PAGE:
Clustered index on GUID columns will defragment your indexes like crazy. Agree on Cade Roux, GUIDs for clustered indexes should be retrieved from NEWSEQUENTIALID() function if you have to have clustered index. You can convert your clustered index to regular ones, easy... You won't get benefit of C/I but you'll be OK performance wise. –  Mevdiven Apr 5 '11 at 20:04

Hard coding GUIDs or other numeric IDs may not look very elegant, but from my experience sometimes it proved to be quite beneficial as far as performance is concerned.

Your example is quite simple, but if you had a more complex query with many joins, removing one join could speed up the query. An example in your code would be removing join with PlayerStatus and filter using PlayerStatusID from Player table instead of using PlayerStatusName from PlayerStatus.


There are two more thing to consider when it comes to hard coding GUIDs/IDs:

  1. GUID/ID is usually a PK in a table and referenced by FK, so it's harder to change GUID/ID than it is to change i.e. status name. Changing PlayerStatusName in your example from 'Active' to 'In action' would make your query using PlayerStatusName useless. So using GUIDs/IDs guarantees that queries are based on solid columns (PKs, FKs)
  2. Using GUIDs/IDs in queries requires little discipline if you have multiple environments for example. You need to make sure relevant IDs in tables holding dictionaries (i.e. PlayerStatus) are the same across all database instances.
share|improve this answer

Answer - Don't hardcode the GUID. That leads to where is the criteria? In the status table. How to specify it? If string is immutable, fine, use that if you want, I prefer a logical IsActive flag. If performance is unacceptable, revisit - using info we discussed

Do you have a foreign key constraint?

If you are doing an inner join and DO NOT have a foreign key constraint, each row has to be matched (to satisfy the logic of the inner join) regardless of whether the column is consumed.

If you have a foreign key constraint to a unique column (a PK, obviously), the optimizer knows that there can be one and only one and it can eliminate the need to match because it knows it will be satisified.

Constraints are your friend.

As the other answer indicates, you also need an index on your status foreign key, and I would also review the execution plan to see what exactly is going on.

As far as hardcoding the GUID, it's unusual, since GUIDs are generally quite anonymous.

Also, I typically would have a logical column, like IsActive in the status, since you might have several "statuses" which are equivalent logically in certain circumstances, like Status IN ('Closed', 'Locked', 'Suspended', '') => IsInactive = 1, while only ('Locked') => IsLocked = 1. FWIW, I tend not to use a single status string, but to use physical flags for individual states on accounts and then logical combinations of these as logical flags for query criteria.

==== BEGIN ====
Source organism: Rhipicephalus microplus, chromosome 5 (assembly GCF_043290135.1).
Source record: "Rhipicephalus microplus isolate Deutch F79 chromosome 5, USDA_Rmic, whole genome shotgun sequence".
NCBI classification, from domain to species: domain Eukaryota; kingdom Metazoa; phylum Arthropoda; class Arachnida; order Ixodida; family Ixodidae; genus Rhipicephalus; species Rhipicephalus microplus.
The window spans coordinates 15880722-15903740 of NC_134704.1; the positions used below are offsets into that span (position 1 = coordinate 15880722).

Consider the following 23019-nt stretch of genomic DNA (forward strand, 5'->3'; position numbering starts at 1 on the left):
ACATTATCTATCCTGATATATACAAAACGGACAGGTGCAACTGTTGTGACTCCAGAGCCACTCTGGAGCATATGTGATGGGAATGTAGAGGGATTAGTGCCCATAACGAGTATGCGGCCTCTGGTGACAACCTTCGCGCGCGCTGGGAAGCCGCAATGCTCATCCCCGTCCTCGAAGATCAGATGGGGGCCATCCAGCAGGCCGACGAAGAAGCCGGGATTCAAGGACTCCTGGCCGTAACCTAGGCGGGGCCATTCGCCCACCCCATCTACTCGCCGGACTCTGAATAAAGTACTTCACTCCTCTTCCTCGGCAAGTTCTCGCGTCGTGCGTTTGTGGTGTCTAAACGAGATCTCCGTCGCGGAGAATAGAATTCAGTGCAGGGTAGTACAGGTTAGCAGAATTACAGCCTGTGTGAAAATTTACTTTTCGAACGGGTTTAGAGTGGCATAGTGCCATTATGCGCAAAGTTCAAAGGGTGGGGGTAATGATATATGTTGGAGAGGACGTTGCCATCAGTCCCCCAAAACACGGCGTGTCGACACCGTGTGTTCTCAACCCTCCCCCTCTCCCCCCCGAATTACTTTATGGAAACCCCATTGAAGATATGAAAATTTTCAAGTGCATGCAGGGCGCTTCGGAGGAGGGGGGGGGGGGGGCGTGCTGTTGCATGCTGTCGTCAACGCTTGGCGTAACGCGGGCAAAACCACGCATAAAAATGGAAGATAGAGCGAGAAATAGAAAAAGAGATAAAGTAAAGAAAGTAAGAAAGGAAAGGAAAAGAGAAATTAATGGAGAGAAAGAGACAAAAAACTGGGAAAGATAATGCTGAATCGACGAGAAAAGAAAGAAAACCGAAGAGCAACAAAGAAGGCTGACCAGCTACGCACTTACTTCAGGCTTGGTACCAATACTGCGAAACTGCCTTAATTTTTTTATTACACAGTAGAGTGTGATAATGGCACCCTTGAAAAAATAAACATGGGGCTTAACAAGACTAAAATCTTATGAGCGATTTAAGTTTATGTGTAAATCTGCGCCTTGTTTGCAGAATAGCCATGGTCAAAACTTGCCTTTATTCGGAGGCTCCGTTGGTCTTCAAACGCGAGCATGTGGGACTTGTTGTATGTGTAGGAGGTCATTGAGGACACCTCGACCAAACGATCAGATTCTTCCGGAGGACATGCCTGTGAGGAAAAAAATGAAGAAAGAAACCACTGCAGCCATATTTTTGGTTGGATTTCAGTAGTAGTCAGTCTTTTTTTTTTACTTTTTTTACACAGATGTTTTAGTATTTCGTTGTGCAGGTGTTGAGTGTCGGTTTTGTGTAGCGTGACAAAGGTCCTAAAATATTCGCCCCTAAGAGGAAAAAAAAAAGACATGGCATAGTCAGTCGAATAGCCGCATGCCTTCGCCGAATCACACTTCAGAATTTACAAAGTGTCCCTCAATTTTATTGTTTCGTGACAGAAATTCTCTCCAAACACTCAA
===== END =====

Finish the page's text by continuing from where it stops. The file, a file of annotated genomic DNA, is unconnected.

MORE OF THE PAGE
I re-read what you posted and as far as your execution plan, this is going to change depending on the statistics in the table. I double very much that the plan would be the same for 100 Players as it would be for 1 Million players - definitely check that before you try to do any premature optimization. Also, in testing, be sure statistics are updated - sometimes a plan which is good for a million rows will freak out for one row.

share|improve this answer
    
Hi, I do have FK constraint but didn't include it in code listing. Sorry –  dragonfly Apr 5 '11 at 18:52
    
@dragonfly see my updates. Avoid premature optimization. A 50% improvement on an insignificant operation is insignificant. Check the execution plan for several configurations (same schema, indexes etc, just bigger data volumes), just ensure that the statistics are up to date and your plan cache is cleared. –  Cade Roux Apr 5 '11 at 19:00
    
50% on whole query, not operation. Average time for stored procedure query was 20seconds, after changes it plumeted to 10seconds. I agree with you and I realize that it's just the beginning, it should be 1second, but as it created improvement and it made me interested, I created that topic :) And for the record, I'm using the biggest data volumne I have : live enviroment :) –  dragonfly Apr 5 '11 at 20:16
    
What do you mean by that: "...If you are doing an inner join and DO NOT have a foreign key constraint, each row has to be matched (to satisfy the logic of the inner join) regardless of whether the column is consumed..." , especially last sentence? Thanks –  dragonfly Apr 5 '11 at 20:41
    
@dragonfly OK, I agree your performance is not good if you aren't down to subsecond yet. –  Cade Roux Apr 5 '11 at 20:52